I need to build a pressure plate to go on the front of a prop to be used in Airsoft.

The idea is this plate is both an target to be shot at and a visual representation of "health".

My initial thinking is along the lines of a translucent perspex circle mounted on springs in front of micro switches. It could have RGB LEDs behind it that can be changed from Green to Red. The electronics behind all of this are already handled as part of a larger project by an Arduino.

The problem for me lies in the physical design of this plate. Specifically, how to mount the plate in such a way that the pressure will reliably be detected and the plate will return to "off" position. Also, which types of switches to use. I was thinking maybe micro switches with long arms for leverage?

Maybe rather than micro switches some kind of membrane would be better? But would that be able to withstand getting shot at by airsoft weapons? Impact force on the plate will be <= 1 Joule from a 6mm plastic BB.

Any help gladly appreciated!


2 Answers 2


The usual method of doing this would be to use a Piezo buzzer as an impact sensor. Something like this: piezo buzzer

When struck, these buzzers will produce a voltage spike. This is exactly what they do in most electronic drum kits. What you'd do is have a heavy backer board (3/4" plywood would be overkill, but suitable), and your lexan/plexiglass/whatever target. Between the two are these piezo buzzers. Depending on the size of the target you might be OK with one, or you might need more than one buzzer per target. You'll have to experiment with different mounting techniques, but I'd start with simple double-sided tape (not foam tape).

The output of the buzzer will be a spike that goes positive and negative, and could be a fairly high voltage (if a hand hits it). You will want to feed that signal into an ADC, while protecting the ADC from the voltage spikes.

You'll also have to experiment to see if this signal needs to be amplified before going to the ADC. I doubt it, but keep it in mind. This will vary depending on the buzzer you choose and the construction of the target.

While this sounds like a lot of work, it does offer you some advantages. The biggest is that if you have a target with 3 or more buzzers you can do a form of triangulation and figure out where on the target it was hit. That way the target can react differently depending on if you got a bullseye or not.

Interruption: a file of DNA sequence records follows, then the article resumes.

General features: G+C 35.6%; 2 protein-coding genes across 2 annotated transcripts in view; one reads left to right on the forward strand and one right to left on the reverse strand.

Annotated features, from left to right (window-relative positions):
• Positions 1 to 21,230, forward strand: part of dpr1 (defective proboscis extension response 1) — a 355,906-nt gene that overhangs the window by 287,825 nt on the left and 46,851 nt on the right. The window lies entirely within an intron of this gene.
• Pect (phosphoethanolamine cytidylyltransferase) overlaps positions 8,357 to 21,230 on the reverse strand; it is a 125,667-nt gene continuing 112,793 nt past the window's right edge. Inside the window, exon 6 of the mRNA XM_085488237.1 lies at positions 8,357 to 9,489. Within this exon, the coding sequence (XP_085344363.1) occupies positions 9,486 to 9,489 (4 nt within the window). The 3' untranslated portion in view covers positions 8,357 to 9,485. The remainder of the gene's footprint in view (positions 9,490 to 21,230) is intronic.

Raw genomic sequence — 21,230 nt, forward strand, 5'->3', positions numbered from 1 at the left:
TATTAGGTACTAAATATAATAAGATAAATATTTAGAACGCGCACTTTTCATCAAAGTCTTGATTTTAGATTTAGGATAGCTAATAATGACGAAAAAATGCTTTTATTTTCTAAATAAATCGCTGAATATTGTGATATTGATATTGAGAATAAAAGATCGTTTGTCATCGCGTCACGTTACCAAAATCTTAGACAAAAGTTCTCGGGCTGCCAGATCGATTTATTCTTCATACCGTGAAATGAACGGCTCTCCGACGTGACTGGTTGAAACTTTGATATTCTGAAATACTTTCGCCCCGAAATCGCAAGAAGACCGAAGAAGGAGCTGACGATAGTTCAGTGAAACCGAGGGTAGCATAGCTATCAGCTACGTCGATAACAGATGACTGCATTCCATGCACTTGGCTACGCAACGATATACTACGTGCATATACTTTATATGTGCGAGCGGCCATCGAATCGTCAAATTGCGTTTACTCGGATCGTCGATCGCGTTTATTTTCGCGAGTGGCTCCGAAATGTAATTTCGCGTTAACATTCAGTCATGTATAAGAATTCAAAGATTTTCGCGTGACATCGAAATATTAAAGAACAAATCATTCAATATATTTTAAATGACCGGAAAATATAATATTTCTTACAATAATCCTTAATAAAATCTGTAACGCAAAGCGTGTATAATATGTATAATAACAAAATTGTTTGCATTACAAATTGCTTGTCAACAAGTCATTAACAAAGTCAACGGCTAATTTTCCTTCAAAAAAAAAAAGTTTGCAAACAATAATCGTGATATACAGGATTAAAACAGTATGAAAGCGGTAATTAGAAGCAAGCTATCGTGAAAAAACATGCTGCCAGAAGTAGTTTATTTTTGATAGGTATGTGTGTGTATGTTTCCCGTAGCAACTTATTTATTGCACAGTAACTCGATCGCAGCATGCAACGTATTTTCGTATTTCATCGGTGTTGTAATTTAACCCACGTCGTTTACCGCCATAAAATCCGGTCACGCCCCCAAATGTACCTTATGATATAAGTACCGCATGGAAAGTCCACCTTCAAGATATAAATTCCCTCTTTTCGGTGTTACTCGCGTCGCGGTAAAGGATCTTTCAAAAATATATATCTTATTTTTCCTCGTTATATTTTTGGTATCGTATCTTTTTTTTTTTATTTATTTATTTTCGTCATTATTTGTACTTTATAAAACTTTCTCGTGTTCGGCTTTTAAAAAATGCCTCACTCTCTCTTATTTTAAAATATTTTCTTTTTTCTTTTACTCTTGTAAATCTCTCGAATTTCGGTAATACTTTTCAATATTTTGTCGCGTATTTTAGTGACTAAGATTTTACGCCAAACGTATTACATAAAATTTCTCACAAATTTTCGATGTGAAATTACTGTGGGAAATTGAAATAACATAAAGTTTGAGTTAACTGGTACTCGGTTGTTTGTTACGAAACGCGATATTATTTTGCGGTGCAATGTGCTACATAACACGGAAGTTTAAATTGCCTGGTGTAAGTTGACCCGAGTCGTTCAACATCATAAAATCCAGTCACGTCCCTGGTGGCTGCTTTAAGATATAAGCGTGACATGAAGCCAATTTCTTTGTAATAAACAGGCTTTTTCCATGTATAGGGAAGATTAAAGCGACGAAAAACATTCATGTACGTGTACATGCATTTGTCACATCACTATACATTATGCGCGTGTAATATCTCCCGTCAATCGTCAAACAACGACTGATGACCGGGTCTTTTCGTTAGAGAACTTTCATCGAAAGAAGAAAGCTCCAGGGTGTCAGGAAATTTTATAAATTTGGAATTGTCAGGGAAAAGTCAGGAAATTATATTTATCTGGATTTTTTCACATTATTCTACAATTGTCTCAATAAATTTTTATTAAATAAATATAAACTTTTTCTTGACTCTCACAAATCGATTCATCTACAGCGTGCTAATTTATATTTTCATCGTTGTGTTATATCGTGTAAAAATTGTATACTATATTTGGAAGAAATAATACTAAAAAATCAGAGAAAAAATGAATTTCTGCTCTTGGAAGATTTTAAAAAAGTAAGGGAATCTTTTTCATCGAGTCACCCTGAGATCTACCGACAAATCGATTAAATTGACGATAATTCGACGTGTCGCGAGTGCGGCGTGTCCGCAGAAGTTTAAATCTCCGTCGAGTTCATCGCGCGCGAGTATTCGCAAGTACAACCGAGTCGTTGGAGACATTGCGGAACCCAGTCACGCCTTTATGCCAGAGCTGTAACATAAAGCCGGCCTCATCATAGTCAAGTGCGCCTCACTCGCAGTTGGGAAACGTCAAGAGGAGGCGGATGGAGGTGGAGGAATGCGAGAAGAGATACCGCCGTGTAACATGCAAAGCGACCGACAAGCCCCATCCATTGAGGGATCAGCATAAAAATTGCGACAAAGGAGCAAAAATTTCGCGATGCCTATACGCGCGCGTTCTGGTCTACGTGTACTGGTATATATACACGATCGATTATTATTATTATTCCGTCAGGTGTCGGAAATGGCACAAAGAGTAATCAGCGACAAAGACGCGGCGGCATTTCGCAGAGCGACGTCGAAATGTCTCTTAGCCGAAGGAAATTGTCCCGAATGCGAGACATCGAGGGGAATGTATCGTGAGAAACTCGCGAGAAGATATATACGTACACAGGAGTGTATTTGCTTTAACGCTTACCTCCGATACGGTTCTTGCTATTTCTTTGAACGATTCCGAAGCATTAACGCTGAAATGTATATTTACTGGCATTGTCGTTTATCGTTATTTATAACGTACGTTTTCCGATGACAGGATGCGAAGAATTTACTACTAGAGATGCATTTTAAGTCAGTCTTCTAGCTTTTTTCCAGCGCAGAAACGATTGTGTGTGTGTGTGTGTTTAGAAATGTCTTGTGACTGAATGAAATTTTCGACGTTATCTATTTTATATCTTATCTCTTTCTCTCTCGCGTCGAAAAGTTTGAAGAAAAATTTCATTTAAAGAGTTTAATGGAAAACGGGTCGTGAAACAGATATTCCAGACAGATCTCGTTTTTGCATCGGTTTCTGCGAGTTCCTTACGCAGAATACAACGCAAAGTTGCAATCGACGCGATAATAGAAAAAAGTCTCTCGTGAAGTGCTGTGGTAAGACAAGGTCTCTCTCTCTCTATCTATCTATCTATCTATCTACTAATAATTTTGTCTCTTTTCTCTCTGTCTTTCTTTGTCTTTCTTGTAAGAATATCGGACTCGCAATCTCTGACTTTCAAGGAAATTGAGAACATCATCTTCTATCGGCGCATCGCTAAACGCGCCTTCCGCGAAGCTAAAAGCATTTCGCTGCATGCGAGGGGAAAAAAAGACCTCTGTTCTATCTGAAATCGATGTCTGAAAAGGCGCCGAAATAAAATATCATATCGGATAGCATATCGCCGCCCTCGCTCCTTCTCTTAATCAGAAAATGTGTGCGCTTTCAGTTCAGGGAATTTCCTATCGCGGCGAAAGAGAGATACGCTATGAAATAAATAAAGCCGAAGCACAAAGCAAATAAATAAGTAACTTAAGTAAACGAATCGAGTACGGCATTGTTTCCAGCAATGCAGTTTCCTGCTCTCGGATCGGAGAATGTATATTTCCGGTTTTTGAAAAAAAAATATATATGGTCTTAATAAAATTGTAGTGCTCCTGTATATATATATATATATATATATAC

I also suggest that for experimentation you get a piezo and connect it up to an o-scope. Just hit the thing and you can see how it reacts.

  • \$\begingroup\$ This is brilliant idea, I don't know why I didn't draw the parallels with a drum kit before now! Do you think I'd need quite thin Perspex for this to work? \$\endgroup\$ Commented Aug 11, 2011 at 6:48
  • \$\begingroup\$ @SimonJGreen I would actually think you'd need the thickest piece "that would still work". A thicker piece won't bend as much, so more energy would be transferred to the piezo buzzers. But, thicker also means more mass, which means that the airsoft pellet won't have as much of an "impact" (sorry). So you will have to strike that balance between too thin and too thick. Only experimentation will help solve that one. \$\endgroup\$
    – user3624
    Commented Aug 11, 2011 at 14:07
  • \$\begingroup\$ Just so you know, I went with this idea and it worked perfectly :) \$\endgroup\$ Commented May 14, 2012 at 21:59
  • \$\begingroup\$ @SimonJGreen Great news! I appreciate the update very much! \$\endgroup\$
    – user3624
    Commented May 14, 2012 at 22:06

If you want to use microswitches, you could buy some with lever arms and extend them by using some heat shrink tubing to attach a few inches of cable tie. Like this:

extended switch

Then you could mount the plate on springs. (btw those white bumpers on the front of the robot in the pic are spring mounted cabinet rollers. Something like that might work for mounting it.)

You could mount the switch outside of the perimeter of the target, and you'd have plenty of leeway with how far back the target was pushed b/c of the flexibility of the plastic lever on the switch.


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